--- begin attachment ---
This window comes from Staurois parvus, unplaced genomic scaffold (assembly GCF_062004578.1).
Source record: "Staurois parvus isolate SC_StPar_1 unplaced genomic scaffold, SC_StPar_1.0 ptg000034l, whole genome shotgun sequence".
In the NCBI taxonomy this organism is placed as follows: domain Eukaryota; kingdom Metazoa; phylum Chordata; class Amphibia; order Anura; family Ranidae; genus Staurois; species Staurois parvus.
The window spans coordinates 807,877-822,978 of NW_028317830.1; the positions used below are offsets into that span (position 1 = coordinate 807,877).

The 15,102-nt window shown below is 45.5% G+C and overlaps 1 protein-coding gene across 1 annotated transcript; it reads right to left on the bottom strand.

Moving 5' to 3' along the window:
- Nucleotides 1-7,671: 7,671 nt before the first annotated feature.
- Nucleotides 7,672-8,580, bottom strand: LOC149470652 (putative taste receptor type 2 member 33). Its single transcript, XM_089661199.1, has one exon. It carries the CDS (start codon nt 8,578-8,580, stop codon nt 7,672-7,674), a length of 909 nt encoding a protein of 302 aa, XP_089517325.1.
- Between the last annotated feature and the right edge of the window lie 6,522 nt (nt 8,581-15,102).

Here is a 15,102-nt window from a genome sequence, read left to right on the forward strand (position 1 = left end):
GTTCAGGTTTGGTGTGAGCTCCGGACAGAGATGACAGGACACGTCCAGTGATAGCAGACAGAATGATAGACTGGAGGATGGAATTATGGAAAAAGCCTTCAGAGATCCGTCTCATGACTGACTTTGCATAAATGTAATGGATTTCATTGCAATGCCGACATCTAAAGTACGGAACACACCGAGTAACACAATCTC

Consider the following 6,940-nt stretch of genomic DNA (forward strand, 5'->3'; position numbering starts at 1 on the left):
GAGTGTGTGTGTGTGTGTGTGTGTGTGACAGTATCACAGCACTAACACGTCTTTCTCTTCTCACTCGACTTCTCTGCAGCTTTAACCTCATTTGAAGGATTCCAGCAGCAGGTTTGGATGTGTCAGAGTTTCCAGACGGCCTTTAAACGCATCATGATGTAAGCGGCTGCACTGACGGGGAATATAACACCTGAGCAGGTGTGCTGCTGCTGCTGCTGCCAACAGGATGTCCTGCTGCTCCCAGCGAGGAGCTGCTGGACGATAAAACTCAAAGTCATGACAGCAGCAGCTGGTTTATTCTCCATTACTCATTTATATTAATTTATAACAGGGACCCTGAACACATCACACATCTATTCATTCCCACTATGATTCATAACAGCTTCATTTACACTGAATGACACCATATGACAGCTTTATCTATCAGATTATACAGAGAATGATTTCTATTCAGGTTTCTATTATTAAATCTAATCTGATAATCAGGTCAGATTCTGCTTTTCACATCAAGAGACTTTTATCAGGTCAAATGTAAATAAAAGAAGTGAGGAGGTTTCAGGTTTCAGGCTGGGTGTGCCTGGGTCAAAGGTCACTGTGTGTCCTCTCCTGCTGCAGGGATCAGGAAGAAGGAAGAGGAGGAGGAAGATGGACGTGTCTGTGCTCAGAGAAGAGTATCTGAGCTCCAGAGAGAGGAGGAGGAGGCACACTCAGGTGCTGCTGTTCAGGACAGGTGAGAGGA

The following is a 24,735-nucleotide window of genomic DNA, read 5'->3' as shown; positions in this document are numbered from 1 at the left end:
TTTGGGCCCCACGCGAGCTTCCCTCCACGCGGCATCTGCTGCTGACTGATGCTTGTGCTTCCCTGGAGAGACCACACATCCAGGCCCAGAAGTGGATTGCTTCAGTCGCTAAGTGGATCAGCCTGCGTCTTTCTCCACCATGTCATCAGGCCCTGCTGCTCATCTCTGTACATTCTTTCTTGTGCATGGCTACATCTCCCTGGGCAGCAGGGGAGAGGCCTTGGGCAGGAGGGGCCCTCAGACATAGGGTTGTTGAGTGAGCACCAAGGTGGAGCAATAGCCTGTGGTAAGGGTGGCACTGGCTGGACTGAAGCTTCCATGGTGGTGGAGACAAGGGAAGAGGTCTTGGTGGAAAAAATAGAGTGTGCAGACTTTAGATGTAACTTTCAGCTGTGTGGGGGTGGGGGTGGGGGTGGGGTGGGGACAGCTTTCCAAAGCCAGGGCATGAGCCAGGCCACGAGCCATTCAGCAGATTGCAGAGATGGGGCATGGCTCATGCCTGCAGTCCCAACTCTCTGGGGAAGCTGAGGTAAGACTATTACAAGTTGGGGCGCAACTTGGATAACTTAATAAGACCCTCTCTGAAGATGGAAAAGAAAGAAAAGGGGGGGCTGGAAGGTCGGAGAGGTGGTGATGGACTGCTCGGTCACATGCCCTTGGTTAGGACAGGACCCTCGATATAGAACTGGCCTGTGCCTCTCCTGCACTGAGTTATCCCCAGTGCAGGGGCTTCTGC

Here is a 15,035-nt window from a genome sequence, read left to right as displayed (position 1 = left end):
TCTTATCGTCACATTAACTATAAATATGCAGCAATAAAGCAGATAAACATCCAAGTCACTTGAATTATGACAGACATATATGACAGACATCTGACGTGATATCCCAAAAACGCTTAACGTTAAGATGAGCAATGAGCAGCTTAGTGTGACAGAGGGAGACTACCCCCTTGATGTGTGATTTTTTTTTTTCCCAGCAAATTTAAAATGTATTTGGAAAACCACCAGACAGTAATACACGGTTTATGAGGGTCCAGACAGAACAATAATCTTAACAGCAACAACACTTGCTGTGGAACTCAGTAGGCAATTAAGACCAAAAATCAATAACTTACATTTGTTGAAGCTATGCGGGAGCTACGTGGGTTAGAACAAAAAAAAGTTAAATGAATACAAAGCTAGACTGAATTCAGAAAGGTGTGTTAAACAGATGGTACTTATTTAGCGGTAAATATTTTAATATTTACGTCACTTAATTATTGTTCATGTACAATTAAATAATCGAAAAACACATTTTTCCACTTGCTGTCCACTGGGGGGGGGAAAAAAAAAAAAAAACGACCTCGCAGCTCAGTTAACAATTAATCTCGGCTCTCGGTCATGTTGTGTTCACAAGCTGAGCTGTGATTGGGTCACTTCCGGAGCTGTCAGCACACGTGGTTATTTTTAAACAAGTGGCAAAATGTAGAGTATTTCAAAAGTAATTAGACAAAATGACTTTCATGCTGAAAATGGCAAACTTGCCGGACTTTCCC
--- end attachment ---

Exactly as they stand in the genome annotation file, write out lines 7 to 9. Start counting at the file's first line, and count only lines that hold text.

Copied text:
- Nucleotides 1-7,671: 7,671 nt before the first annotated feature.
- Nucleotides 7,672-8,580, bottom strand: LOC149470652 (putative taste receptor type 2 member 33). Its single transcript, XM_089661199.1, has one exon. It carries the CDS (start codon nt 8,578-8,580, stop codon nt 7,672-7,674), a length of 909 nt encoding a protein of 302 aa, XP_089517325.1.
- Between the last annotated feature and the right edge of the window lie 6,522 nt (nt 8,581-15,102).